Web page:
• I made these yesterday for Mother’s day and I botched the recipes up by accidentally adding 1/2 cup arrowroot (whoops). It made it a bit too starchy. My mom tried it (I warned her about the extra starchiness) and she hated it! I guess she’s too used to super sugary pumpkin pie. I think for next time I will make sure the starch is right, add a bit brown sugar to help maintain the true taste of pumpkin pie, and I think it would be perfect. I loved the crust though!

    • Yeah, that’s a bit too much arrowroot ๐Ÿ™‚ I agree with adding more sweetener, the recipe is definitely on the low end of sweet because I tend to prefer things that way, but a bit more would be great!

  • So I made these tonight – YUM! I made a few changes based on what I had on hand and it worked well so I wanted to share for other people’s reference.

    Crust: Instead of agave in the crust I put 1/2 cup maple syrup and about 1/4 cup of raw honey (I didn’t measure the honey, but it was close!) I also used walnuts instead of pecans (again, what I had on hand) and hazelnut flour/meal for the gluten free flour. Oh, I also used coconut butter melted in place of the oil.

    Filling: I used 1 cup homemade pumpkin puree and 1 cup homemade butternut puree. I also subbed brown sugar for the agave (I’m out of agave right now!). I had coconut milk for the milk, added about 1 Tablespoon of creamy goat cheese (because I love it, and because I needed to use it up, and to add some moisture since I took out the agave – obviously not vegan, so don’t sub this if you’re vegan). i also added pumpkin pie spice instead of the spice combo mentioned here, and had cornstarch for the starch part….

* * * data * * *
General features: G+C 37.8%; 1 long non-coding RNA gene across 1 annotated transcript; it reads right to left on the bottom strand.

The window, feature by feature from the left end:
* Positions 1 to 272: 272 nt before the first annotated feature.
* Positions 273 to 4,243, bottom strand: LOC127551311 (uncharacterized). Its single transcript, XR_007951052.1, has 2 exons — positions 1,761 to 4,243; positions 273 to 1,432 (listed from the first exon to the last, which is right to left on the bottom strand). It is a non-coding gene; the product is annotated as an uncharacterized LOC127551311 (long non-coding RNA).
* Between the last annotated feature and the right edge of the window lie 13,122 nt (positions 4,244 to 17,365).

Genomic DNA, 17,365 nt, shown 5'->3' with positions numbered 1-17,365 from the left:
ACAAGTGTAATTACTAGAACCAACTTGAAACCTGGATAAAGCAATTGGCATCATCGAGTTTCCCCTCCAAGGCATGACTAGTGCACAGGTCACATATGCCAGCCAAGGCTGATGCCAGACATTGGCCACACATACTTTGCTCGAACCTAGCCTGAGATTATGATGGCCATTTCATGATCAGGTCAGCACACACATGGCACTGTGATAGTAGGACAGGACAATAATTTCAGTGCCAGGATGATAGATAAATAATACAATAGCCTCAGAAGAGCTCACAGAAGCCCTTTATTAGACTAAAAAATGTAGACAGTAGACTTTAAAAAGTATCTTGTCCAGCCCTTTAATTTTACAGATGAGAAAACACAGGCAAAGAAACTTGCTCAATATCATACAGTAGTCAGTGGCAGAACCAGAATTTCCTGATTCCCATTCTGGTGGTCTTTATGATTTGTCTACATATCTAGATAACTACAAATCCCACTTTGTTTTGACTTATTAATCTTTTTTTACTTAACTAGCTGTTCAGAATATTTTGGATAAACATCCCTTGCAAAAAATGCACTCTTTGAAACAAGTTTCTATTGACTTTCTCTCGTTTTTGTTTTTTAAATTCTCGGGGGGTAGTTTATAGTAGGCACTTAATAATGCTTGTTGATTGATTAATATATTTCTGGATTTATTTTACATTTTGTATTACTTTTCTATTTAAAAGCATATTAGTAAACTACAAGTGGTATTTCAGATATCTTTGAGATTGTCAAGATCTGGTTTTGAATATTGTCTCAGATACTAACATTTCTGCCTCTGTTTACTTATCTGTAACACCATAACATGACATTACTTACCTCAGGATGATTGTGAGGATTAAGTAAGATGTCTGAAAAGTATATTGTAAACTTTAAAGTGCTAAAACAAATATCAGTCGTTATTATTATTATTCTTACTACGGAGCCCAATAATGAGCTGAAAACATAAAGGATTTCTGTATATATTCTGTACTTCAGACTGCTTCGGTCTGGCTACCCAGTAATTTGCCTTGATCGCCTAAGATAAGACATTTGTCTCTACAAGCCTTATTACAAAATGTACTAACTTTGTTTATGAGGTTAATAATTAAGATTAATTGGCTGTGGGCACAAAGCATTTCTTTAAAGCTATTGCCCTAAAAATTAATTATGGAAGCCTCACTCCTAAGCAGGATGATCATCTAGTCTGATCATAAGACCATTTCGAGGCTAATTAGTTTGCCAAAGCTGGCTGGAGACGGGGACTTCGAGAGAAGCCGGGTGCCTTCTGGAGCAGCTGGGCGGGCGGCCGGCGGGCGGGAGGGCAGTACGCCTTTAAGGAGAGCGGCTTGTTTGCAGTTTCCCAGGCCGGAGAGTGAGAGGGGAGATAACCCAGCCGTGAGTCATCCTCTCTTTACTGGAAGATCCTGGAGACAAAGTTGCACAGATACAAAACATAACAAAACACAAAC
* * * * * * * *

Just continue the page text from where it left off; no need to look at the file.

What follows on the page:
Whew, I didn’t realize how much I changed. Jessica, I LOVE what I’m seeing on your blog – don’t take the changes personally I’m a flexible cook especially when I’m determined to make something that looks delicious and don’t have everything I need on hand! ๐Ÿ™‚ I learned it from my Mom! I’m not Vegan, but we are dairy-free, gluten-free and for now peanut, tree nut, and egg-free (our son has to be tested soon – he’s only 1 so he won’t be eating this either way!), so these recipes fit us nicely!

  • Sweet potatoes and marshmallows is genius!!!

    All I would have to do is make the refined sugar free marshmallows I pinned … Sounds like an amazon thanksgiving dessert!

Leave a Comment

This site uses Akismet to reduce spam. Learn how your comment data is processed.